How employable are infantry soldiers?
CareerExplorer rates infantry soldiers with a C employability rating, meaning this career should provide moderate employment opportunities for the foreseeable future.
Are infantry soldiers in demand?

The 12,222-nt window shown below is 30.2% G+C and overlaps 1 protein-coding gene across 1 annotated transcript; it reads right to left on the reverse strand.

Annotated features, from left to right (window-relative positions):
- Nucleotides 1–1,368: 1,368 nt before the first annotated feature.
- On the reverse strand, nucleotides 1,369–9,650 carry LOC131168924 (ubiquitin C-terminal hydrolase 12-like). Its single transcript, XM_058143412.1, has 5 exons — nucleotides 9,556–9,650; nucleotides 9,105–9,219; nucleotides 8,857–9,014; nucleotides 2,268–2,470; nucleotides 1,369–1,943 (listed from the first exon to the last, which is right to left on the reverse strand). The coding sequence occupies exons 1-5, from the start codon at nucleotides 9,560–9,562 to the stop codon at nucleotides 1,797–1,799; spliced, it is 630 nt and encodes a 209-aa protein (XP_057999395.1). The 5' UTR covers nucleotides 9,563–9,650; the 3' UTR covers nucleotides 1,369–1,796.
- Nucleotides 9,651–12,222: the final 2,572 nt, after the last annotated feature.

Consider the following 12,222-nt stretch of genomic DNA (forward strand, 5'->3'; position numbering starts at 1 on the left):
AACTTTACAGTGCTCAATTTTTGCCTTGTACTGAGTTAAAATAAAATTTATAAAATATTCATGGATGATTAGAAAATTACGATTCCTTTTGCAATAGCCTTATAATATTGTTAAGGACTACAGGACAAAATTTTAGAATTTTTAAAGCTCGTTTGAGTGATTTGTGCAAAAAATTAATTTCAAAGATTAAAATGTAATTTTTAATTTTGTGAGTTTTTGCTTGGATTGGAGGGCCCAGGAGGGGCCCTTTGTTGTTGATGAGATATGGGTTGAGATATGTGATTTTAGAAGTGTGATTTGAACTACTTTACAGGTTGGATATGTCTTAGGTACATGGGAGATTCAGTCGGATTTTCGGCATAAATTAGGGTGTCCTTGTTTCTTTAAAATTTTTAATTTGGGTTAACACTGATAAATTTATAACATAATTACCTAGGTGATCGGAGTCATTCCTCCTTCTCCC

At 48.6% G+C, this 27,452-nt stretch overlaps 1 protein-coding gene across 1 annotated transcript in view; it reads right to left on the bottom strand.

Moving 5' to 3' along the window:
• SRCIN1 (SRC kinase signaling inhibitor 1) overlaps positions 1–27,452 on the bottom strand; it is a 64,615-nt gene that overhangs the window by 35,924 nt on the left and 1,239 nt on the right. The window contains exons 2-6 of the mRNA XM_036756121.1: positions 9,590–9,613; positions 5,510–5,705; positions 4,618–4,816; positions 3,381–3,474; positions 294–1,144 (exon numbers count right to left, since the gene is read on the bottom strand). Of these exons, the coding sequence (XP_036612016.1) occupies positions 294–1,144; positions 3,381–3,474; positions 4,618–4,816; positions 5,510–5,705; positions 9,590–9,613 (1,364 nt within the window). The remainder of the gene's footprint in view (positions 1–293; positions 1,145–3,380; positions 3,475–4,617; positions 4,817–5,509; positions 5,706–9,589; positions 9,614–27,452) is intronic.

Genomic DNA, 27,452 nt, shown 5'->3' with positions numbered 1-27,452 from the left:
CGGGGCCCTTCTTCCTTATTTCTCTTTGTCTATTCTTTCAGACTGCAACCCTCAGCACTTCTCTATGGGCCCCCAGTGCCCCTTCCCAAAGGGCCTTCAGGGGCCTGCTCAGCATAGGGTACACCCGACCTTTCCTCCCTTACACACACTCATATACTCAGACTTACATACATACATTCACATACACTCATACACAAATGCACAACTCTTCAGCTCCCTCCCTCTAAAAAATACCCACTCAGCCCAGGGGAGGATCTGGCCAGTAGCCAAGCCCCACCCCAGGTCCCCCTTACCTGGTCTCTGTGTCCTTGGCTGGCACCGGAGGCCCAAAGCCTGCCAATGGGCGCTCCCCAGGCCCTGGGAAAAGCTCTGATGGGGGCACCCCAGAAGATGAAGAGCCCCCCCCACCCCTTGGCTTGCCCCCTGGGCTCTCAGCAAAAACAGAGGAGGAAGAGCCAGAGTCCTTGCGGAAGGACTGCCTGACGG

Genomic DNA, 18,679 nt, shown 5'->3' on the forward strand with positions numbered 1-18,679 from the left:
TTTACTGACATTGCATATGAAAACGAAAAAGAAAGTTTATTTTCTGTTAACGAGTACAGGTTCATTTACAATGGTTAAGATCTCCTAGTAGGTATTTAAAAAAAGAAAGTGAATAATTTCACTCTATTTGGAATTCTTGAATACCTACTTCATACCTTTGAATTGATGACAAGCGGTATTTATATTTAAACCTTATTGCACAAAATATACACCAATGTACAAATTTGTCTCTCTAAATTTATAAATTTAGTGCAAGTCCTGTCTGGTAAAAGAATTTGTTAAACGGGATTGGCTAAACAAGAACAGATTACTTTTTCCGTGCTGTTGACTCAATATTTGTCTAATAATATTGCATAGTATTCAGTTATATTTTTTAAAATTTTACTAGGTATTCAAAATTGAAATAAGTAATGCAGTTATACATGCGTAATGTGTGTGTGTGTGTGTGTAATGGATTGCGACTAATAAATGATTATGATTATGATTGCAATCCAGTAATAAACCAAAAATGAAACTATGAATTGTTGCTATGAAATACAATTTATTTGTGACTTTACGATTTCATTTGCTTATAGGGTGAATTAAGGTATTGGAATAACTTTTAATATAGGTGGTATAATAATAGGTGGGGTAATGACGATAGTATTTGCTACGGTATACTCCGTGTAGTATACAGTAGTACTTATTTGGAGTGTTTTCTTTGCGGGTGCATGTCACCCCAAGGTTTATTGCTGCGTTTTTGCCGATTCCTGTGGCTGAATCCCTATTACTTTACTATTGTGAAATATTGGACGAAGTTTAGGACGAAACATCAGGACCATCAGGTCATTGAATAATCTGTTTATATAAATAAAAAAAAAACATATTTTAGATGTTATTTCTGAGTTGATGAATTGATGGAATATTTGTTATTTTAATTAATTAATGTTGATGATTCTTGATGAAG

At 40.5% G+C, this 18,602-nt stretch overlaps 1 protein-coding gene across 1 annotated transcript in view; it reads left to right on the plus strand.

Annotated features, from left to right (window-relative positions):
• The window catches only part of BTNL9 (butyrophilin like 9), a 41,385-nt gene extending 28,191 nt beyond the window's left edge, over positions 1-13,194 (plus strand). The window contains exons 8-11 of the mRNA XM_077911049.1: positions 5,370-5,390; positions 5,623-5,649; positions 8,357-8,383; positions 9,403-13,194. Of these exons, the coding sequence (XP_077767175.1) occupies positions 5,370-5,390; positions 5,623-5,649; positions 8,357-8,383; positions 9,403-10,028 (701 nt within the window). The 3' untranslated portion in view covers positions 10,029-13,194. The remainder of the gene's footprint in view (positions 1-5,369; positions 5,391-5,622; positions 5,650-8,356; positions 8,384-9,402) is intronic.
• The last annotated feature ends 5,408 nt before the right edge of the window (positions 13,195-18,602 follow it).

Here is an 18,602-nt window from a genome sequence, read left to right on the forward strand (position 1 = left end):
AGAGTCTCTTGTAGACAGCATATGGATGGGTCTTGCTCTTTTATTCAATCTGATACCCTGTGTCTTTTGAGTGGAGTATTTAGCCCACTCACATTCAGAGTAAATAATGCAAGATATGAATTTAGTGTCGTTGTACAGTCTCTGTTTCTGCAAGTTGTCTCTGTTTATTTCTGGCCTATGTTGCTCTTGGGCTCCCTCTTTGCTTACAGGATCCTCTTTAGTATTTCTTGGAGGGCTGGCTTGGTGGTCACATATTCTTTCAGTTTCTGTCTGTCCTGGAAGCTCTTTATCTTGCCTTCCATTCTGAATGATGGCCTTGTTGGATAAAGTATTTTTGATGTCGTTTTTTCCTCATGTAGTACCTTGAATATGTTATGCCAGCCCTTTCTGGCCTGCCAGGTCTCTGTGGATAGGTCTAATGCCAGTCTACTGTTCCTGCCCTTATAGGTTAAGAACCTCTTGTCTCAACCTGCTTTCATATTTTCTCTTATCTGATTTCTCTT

Demand and job prospects for infantry soldiers are projected to remain relatively strong, as not many people make the military a lifelong career. In addition, the armed forces presents several paths towards advancement. An infantry soldier may take specialized training in any number of areas and become a sniper, mortar-man, physical training instructor, combat medic, assault engineer, anti-tank missile crewman, IT specialist, or communication officer. Many who enlist in the military and get their training there serve only the minimal amount of time before taking their new skill set to the civilian world. Former soldiers naturally transition to nonmilitary jobs as police officers, firefighters, bodyguards, and close protection professionals. Those who become career military men or women are eligible for pension benefits following twenty years of qualified active duty. After retiring from the armed forces, they are typically still young enough to start new careers. While the U.S. Armed Forces’ current goal is to maintain a sufficient force to fight and win two major regional conflicts at the same time, political events and sudden uprisings can lead to a significant restructuring and quickly alter the number of soldiers required.